Marijuana use and psychosis

Statistics show that more than half of the population in our province has used cannabis at least once – that’s 1.84 million people in BC alone and it is more widespread here than in the rest of Canada.

Further, 65 percent of people found it very easy to access marijuana in BC.

This is likely no surprise to you if you are one of the many who has tried cannabis or who uses it regularly. Certainly, it doesn’t seem to be difficult to access since most teenagers can find it readily and we hear of so many grow ops even in our own city.

Studies have also found that over the past three decades since cannabis use has been popular its potency has increased from one and a half percent THC to almost four and a half percent.

Over the same time period there has been a sharp decline in the age of onset of cannabis use and an increase in the rates of regular users. These statistics together mean that the amount of THC consumed and the duration of such consumption have increased dramatically in recent years among adolescent users.

In the midst of the higher use and dosage of the drug, I find that many people in my practice who use cannabis regularly feel as though this drug use is clinically insignificant. Unfortunately, in spite of this popular perception about marijuana, there is growing scientific evidence to the contrary.

Studies show that cannabis users report more psychotic symptoms and have higher rates of diagnosed psychosis than individuals who have not used cannabis. Further, the risk of psychosis and psychotic symptoms increases with the frequency of use and is greater if individuals begin using cannabis at an earlier age.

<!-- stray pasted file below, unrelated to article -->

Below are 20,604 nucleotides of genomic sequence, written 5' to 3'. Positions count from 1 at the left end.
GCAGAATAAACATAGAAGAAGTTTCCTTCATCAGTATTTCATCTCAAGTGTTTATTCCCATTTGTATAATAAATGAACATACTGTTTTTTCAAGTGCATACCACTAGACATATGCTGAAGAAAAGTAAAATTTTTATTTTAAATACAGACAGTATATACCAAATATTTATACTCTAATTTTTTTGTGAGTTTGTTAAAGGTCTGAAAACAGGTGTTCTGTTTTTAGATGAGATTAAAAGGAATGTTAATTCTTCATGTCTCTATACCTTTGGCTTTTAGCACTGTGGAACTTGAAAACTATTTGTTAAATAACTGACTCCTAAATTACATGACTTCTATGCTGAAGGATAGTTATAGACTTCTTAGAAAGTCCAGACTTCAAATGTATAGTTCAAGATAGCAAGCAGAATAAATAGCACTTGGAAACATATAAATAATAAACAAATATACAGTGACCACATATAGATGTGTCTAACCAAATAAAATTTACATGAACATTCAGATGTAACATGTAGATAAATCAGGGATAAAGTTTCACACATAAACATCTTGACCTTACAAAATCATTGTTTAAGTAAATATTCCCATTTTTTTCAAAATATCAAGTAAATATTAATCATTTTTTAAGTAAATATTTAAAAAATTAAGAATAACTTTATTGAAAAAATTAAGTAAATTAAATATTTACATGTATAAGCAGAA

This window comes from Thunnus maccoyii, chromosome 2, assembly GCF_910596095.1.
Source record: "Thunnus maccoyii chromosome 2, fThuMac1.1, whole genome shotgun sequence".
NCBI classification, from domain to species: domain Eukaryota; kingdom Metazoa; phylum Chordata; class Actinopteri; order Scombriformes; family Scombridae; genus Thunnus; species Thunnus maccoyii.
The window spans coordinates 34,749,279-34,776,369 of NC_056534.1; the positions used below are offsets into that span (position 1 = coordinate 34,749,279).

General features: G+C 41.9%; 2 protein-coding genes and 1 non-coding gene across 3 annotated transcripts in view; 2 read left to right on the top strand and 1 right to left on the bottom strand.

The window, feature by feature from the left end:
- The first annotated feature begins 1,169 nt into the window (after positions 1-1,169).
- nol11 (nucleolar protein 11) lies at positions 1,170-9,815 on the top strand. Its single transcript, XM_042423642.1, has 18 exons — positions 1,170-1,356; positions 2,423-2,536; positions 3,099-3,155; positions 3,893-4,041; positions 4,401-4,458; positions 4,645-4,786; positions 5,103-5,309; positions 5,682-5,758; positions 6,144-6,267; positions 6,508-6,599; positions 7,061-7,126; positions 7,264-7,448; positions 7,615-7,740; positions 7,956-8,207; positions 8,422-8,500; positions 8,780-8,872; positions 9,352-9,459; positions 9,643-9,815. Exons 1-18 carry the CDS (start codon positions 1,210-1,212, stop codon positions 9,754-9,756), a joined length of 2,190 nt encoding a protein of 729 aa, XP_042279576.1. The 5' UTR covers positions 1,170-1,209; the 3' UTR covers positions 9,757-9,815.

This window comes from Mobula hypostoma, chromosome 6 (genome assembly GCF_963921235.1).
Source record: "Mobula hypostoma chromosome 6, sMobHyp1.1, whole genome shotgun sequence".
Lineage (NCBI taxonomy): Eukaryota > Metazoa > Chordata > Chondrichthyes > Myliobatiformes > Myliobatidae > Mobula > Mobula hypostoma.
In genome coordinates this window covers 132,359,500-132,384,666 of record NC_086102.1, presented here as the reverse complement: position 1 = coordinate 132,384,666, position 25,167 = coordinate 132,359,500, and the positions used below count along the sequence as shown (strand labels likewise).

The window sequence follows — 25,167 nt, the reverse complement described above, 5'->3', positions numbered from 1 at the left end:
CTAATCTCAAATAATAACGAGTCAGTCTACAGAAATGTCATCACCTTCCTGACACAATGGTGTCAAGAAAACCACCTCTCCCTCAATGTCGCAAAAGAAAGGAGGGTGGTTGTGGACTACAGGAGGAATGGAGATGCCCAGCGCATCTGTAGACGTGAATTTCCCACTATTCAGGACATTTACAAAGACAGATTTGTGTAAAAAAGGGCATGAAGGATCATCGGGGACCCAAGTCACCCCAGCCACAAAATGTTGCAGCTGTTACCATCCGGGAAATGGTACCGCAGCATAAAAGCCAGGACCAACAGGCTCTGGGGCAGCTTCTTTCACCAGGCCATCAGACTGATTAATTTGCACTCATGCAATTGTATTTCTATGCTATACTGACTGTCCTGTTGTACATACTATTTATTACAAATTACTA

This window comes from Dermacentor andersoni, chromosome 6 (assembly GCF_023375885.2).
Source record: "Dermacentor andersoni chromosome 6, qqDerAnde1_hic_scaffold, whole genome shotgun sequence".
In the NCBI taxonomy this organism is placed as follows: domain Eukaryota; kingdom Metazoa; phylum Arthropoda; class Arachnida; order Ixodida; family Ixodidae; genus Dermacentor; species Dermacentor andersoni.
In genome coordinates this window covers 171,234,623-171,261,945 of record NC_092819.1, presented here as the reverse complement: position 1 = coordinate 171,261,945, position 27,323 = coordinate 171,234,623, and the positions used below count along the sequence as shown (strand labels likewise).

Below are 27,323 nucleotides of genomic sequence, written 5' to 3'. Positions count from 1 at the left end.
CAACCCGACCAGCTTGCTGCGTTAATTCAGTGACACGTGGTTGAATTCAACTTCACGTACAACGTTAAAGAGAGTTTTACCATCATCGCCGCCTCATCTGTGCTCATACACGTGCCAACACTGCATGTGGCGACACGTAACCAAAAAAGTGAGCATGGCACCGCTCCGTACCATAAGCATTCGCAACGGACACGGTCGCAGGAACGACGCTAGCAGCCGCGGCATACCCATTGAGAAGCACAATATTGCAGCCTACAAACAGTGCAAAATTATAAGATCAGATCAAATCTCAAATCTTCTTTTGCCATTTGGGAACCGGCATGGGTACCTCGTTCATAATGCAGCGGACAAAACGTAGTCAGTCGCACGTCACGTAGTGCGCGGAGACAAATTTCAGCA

Individuals who may be more susceptible – for example, those with a personal or family history or psychotic symptoms appear to be more likely to develop psychotic symptoms if they use cannabis.

These findings persist in studies even after controlling for a range of variables such as personal characteristics, other types of drug use and a family history of psychiatric disorder.

In fact, evidence from six longitudinal studies in five countries shows that regular cannabis use predicts an increased risk of schizophrenia diagnosis or of reporting psychotic symptoms.

These relationships do not seem to be the result of using cannabis to self-medicate for already-present psychotic symptoms. What is more plausible is that cannabis use precipitates schizophrenia in individuals who are vulnerable. Studies have also found that the drug is not helpful to individuals with bipolar disorder or attention deficit disorder.

The last time we did a column on the risks of cannabis use we received more response than for any other column, much of it very opinionated and aggressive.

Most of the mail we received was from international lobby groups for the legalization or further popularization of cannabis who seem to scan the media for all stories that might harm their case and then aggressively try to silence critics.

I find it odd that the same people who are often very critical of the pharmaceutical industry and demanding of exacting standards when it comes to the testing of new drugs will at the same time champion the use of such a powerful, psychoactive substance. A substance that is produced without regulation or quality control, distributed without any information about possible risks, side-effects, drug interactions or contraindications and without the benefit of controlled clinical trials either to prove the benefits or document the risks.

What the growing evidence is showing is the need for further research to truly find any associated benefits to cannabis use as well as to document potential risks so that individuals can actually make an informed decision as to whether they want to put this substance in their bodies.

 

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